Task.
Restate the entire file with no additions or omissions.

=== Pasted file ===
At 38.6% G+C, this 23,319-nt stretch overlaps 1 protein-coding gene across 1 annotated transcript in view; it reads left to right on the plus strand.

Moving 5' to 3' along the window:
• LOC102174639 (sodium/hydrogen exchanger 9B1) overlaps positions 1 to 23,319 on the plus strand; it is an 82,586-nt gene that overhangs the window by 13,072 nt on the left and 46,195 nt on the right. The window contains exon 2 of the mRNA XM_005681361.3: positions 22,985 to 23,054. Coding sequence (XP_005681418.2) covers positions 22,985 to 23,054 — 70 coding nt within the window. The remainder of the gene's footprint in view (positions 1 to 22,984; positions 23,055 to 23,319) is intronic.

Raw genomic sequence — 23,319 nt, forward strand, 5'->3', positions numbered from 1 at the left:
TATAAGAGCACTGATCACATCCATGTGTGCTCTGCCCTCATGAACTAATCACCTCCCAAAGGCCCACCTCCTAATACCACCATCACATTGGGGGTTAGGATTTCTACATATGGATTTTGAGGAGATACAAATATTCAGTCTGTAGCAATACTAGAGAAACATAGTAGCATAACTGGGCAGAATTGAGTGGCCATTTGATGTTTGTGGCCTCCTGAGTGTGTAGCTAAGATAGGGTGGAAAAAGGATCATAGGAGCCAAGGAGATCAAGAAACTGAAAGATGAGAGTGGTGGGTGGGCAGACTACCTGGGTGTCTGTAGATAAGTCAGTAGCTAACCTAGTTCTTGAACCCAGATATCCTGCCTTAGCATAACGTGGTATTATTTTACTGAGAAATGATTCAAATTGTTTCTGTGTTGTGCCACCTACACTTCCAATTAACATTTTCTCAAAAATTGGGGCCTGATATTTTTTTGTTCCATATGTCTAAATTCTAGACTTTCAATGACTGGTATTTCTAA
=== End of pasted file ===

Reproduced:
At 38.6% G+C, this 23,319-nt stretch overlaps 1 protein-coding gene across 1 annotated transcript in view; it reads left to right on the plus strand.

Moving 5' to 3' along the window:
• LOC102174639 (sodium/hydrogen exchanger 9B1) overlaps positions 1 to 23,319 on the plus strand; it is an 82,586-nt gene that overhangs the window by 13,072 nt on the left and 46,195 nt on the right. The window contains exon 2 of the mRNA XM_005681361.3: positions 22,985 to 23,054. Coding sequence (XP_005681418.2) covers positions 22,985 to 23,054 — 70 coding nt within the window. The remainder of the gene's footprint in view (positions 1 to 22,984; positions 23,055 to 23,319) is intronic.

Raw genomic sequence — 23,319 nt, forward strand, 5'->3', positions numbered from 1 at the left:
TATAAGAGCACTGATCACATCCATGTGTGCTCTGCCCTCATGAACTAATCACCTCCCAAAGGCCCACCTCCTAATACCACCATCACATTGGGGGTTAGGATTTCTACATATGGATTTTGAGGAGATACAAATATTCAGTCTGTAGCAATACTAGAGAAACATAGTAGCATAACTGGGCAGAATTGAGTGGCCATTTGATGTTTGTGGCCTCCTGAGTGTGTAGCTAAGATAGGGTGGAAAAAGGATCATAGGAGCCAAGGAGATCAAGAAACTGAAAGATGAGAGTGGTGGGTGGGCAGACTACCTGGGTGTCTGTAGATAAGTCAGTAGCTAACCTAGTTCTTGAACCCAGATATCCTGCCTTAGCATAACGTGGTATTATTTTACTGAGAAATGATTCAAATTGTTTCTGTGTTGTGCCACCTACACTTCCAATTAACATTTTCTCAAAAATTGGGGCCTGATATTTTTTTGTTCCATATGTCTAAATTCTAGACTTTCAATGACTGGTATTTCTAA